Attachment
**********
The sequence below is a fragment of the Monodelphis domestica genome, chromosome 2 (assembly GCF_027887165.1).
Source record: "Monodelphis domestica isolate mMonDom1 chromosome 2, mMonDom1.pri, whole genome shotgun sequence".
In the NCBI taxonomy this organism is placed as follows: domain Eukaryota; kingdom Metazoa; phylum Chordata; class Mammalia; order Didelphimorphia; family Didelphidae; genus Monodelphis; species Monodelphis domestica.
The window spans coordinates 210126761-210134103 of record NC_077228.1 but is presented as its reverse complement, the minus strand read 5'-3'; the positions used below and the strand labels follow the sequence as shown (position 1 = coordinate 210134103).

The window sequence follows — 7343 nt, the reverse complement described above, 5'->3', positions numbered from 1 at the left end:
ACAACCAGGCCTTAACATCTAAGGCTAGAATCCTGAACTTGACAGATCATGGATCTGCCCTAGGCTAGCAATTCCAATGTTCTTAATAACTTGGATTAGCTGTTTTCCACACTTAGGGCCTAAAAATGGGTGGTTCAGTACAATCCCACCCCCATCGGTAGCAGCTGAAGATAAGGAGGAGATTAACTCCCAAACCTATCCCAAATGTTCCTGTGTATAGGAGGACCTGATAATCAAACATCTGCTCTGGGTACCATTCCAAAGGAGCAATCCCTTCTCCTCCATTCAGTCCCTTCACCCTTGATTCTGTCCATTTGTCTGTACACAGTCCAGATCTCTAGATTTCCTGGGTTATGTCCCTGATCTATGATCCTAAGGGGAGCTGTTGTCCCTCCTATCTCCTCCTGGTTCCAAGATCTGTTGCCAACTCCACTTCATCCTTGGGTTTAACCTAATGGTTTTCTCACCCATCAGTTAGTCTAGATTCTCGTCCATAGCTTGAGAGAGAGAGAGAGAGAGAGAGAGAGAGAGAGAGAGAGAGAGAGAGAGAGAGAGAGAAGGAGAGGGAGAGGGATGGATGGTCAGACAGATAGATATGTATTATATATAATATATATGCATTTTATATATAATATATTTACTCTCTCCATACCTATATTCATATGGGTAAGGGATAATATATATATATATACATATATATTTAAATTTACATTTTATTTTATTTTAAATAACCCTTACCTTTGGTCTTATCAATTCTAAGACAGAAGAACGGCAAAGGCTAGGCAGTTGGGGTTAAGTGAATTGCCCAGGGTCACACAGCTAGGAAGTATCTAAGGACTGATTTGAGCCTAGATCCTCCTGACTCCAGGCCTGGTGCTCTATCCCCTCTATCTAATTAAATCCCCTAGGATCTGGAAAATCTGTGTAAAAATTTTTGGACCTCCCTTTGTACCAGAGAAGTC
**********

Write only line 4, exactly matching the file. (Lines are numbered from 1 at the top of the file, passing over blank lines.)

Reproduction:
The window spans coordinates 210126761-210134103 of record NC_077228.1 but is presented as its reverse complement, the minus strand read 5'-3'; the positions used below and the strand labels follow the sequence as shown (position 1 = coordinate 210134103).